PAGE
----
Four hours per week throughout the year. Miss Brown.
English b. This course consists of a careful study of diction and of the fundamental rhetorical principles-unity, coherence, emphasis, proportion-as applied to the whole composition, the paragraph, and the sentence. Throughout the course frequent short and occasional long themes are required. The literature studied in class will be taken from the following: Shakespeare, "Julius Caesar," "Merchant of Venice;" Dickens, "Tale of Two Cities;" George Eliot, "Silas Marner;" Goldsmith, "Vicar of Wakefield;" Irving, "Life of Goldsmith;" Addison, "De Coverly Papers;" Byron's "Shorter Poems;" "Golden Treasure."
The outside reading will be selected from this list: Churchill "Crisis," "Coniston " or "Mr. Crewe's Career" Stevenson, "Treasure Island," or Kidnapped; Cooper's "Last of the Mohicans," "Deerslayer," "Pathfinder," "The Spy," or "Red Rover;" Franklin, "Autobiography;" Mark Twain, "Connecticut Yankee;" Harold B. Wright, "Calling of Dan Mathews," or "Winning of Barbara Worth."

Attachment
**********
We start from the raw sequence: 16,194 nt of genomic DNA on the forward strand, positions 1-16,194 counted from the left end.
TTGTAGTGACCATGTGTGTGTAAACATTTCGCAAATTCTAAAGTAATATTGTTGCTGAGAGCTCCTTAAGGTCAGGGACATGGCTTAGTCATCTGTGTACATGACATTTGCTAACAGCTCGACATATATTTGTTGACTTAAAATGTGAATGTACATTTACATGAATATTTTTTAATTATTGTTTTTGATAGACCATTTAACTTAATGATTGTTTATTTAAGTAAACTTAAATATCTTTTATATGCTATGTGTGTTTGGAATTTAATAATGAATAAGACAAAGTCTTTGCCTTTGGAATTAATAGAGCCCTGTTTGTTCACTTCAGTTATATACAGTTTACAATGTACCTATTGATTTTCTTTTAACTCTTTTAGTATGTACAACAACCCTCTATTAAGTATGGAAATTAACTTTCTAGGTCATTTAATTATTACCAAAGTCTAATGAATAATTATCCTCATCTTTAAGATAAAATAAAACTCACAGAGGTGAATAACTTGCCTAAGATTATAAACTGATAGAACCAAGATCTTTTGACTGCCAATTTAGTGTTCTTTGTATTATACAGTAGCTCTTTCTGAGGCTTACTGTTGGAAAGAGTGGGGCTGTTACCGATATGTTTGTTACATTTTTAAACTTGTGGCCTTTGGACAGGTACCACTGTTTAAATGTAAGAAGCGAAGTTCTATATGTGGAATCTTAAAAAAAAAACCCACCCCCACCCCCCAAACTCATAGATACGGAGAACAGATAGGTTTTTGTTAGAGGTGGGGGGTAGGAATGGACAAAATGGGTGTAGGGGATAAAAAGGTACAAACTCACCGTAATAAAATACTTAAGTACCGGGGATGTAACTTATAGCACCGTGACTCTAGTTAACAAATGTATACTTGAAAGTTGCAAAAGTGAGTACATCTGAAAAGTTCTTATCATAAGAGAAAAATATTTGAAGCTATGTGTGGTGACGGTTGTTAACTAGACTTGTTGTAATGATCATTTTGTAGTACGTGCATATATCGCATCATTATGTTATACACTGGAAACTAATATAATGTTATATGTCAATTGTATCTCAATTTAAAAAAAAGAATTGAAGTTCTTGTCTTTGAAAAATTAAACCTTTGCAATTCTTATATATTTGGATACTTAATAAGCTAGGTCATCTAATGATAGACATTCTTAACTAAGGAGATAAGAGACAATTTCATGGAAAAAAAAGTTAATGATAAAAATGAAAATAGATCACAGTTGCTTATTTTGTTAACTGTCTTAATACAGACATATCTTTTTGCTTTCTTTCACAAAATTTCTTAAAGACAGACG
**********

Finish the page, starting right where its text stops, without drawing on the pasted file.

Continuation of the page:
Text: Hill's "Beginnings in Rhetoric."
Four hours per week throughout the year. Miss
English c. This course takes up the various forms of discourse, paying particular attention to narration and description. Theme work, written and oral, continues. In connection with the study of the history of English Literature some of the following classics are studied Shakespeare, "Maceth;" Ruskin, "Sesame and Lilies;" Arnold, "Sohrab and Rustum ;" Carlyle, "Heroes and Hero Worship;" short poems of Tennyson, Browning,